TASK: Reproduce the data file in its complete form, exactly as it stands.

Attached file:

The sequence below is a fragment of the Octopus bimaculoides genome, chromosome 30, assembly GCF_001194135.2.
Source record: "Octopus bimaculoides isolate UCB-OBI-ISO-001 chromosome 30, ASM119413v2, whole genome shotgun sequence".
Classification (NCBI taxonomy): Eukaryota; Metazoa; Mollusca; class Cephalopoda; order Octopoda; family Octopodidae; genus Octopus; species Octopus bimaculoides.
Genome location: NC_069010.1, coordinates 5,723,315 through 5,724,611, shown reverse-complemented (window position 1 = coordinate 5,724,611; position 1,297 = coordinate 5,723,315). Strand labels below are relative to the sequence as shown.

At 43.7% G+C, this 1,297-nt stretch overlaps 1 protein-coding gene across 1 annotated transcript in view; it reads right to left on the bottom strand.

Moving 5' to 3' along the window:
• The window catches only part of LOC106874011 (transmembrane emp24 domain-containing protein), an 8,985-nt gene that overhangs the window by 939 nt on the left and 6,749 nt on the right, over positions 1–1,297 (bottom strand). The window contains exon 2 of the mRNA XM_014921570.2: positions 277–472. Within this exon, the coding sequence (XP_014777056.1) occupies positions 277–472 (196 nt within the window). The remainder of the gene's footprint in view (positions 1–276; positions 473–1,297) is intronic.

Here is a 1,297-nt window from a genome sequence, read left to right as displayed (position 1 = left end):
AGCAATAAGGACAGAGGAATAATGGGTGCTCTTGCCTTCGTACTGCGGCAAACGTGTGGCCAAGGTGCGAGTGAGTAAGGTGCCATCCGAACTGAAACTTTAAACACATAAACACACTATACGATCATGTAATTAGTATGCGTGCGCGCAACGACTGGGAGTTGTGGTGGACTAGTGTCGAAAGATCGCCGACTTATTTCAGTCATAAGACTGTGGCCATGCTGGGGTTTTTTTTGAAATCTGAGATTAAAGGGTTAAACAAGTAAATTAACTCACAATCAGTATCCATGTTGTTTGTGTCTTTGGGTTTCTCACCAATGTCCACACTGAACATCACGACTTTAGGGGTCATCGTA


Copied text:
The sequence below is a fragment of the Octopus bimaculoides genome, chromosome 30, assembly GCF_001194135.2.
Source record: "Octopus bimaculoides isolate UCB-OBI-ISO-001 chromosome 30, ASM119413v2, whole genome shotgun sequence".
Classification (NCBI taxonomy): Eukaryota; Metazoa; Mollusca; class Cephalopoda; order Octopoda; family Octopodidae; genus Octopus; species Octopus bimaculoides.
Genome location: NC_069010.1, coordinates 5,723,315 through 5,724,611, shown reverse-complemented (window position 1 = coordinate 5,724,611; position 1,297 = coordinate 5,723,315). Strand labels below are relative to the sequence as shown.

At 43.7% G+C, this 1,297-nt stretch overlaps 1 protein-coding gene across 1 annotated transcript in view; it reads right to left on the bottom strand.

Moving 5' to 3' along the window:
• The window catches only part of LOC106874011 (transmembrane emp24 domain-containing protein), an 8,985-nt gene that overhangs the window by 939 nt on the left and 6,749 nt on the right, over positions 1–1,297 (bottom strand). The window contains exon 2 of the mRNA XM_014921570.2: positions 277–472. Within this exon, the coding sequence (XP_014777056.1) occupies positions 277–472 (196 nt within the window). The remainder of the gene's footprint in view (positions 1–276; positions 473–1,297) is intronic.

Here is a 1,297-nt window from a genome sequence, read left to right as displayed (position 1 = left end):
AGCAATAAGGACAGAGGAATAATGGGTGCTCTTGCCTTCGTACTGCGGCAAACGTGTGGCCAAGGTGCGAGTGAGTAAGGTGCCATCCGAACTGAAACTTTAAACACATAAACACACTATACGATCATGTAATTAGTATGCGTGCGCGCAACGACTGGGAGTTGTGGTGGACTAGTGTCGAAAGATCGCCGACTTATTTCAGTCATAAGACTGTGGCCATGCTGGGGTTTTTTTTGAAATCTGAGATTAAAGGGTTAAACAAGTAAATTAACTCACAATCAGTATCCATGTTGTTTGTGTCTTTGGGTTTCTCACCAATGTCCACACTGAACATCACGACTTTAGGGGTCATCGTA